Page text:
My solution has been to outline what I'm going to do, and how I'm going to do it. First, list off the main ideas that you want to include and see how they fit together. What makes sense to come first, then second, and so on? Then return to each main point and figure out what information or illustrations might be helpful in developing them. Again, this will help you discern how the main points fit together. You can see whether the story you tell at the end of Point One helps segue into the start of Point Two, whether you'd be better off moving Point Three to the top, and so on.

4. Take breaks. An otherwise busy person may treasure the time he or she has set aside to write, and may feel an obligation to produce something during those sessions. But there also come times when, if you've been at it long enough in one sitting, your brain might start to feel a bit crunchy and the quality of your work is going to suffer. While I'd argue that you have to give yourself a significant stretch to get the muse rolling during a writing session, there also comes a point where you might want to step away instead of willing yourself forward.

Sometimes, this may just be a few minutes. Stand up and stretch, go get a cup of coffee, walk around the house for a bit, and then get back to it. Other times, you may just find that you've hit a good stopping point and it's better to recharge than to force yourself to continue. No matter our work, being able to rest is what helps us return and keep working at a productive level. This includes the work of writing.

5. Treat yourself. I've found that having something to look forward to is helpful to my own writing process. Whether I'm working with a deadline or just want to be able to get something done, I like having a carrot dangling at the finish line. At times this has been giving myself permission to order a new book or album, at others it's been ice cream. You know what your favorite (legal, healthy) indulgences are, so make a deal with yourself that once you finish a writing project, you can enjoy it. Even name the specific thing that you'll go after, e.g., "Once I turn in this essay I'm going to download the new Dead Weather album," or "I won't head out to see this movie until I finish this chapter draft." This is different for everyone, but giving yourself positive reinforcement; knowing what awaits you when you hit your latest goal, can help you stay motivated and focused on the task at hand.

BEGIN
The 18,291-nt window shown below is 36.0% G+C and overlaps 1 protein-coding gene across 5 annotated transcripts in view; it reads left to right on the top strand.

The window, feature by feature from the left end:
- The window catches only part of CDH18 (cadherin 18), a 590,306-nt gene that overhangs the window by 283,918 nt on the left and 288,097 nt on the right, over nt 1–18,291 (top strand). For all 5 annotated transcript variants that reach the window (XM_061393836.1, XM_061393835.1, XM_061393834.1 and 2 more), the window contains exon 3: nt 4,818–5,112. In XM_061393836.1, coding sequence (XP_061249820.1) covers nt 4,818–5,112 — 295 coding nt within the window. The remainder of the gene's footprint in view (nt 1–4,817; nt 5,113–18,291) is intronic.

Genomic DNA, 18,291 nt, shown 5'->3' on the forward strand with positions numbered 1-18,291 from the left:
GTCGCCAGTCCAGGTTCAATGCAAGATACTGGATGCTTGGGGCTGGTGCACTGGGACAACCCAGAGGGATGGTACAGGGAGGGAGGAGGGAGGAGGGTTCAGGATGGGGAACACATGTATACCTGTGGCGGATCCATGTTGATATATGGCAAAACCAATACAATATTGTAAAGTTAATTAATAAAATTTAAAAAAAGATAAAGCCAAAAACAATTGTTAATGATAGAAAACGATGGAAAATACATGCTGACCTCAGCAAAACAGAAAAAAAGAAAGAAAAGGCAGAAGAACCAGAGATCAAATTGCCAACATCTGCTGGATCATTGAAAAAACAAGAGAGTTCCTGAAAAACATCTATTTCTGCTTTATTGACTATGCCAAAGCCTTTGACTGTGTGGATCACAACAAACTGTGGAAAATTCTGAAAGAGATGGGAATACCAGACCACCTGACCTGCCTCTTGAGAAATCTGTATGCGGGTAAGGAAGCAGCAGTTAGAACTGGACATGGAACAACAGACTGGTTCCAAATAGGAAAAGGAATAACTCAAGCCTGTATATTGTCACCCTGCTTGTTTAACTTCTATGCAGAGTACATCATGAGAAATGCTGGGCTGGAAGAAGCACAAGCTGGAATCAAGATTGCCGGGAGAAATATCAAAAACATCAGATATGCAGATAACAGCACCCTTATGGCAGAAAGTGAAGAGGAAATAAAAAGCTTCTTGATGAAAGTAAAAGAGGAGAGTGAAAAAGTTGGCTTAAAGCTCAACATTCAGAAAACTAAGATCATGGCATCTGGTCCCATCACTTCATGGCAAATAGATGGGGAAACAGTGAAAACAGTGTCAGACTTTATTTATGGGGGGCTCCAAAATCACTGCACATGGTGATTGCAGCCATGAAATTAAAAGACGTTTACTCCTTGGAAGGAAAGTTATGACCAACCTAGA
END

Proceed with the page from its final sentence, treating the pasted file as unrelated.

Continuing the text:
There are plenty more writing tips out there, and I haven't really covered any new ground. But these are at the top of my own list. I'm also not an expert. I just figured out what works best for me. So take what's helpful for you and add your own. Have at it, fellow writers.

Friday, September 25, 2015

September 2015 Pop Culture Roundup

Five items for September...

1. I read and enjoyed Stagg vs. Yost: The Birth of Cutthroat Football by John Kryk this month, which chronicles the early days of college football when the Ivy League schools ruled the East, and a handful of schools that would eventually be part of the Big Ten ruled the West. The teams in the West really revolved around the rivalry between the University of Chicago coached by Alonzo Stagg, and the University of Michigan coached by Fielding Yost. Access to a large volume of official documents from both schools as well as personal correspondence allowed Kryk to reconstruct the ways teams even in the earliest days constantly tried to one-up each other for recruits, including cutting corners and offering benefits. The big takeaway is that there was never a "good old days" where college football was pure; free from all the temptations and extra incentives offered to today's players. I had a personal interest in learning more about one of Michigan's legendary coaches, but this is a great historical gem for any college football fan regardless of affiliation.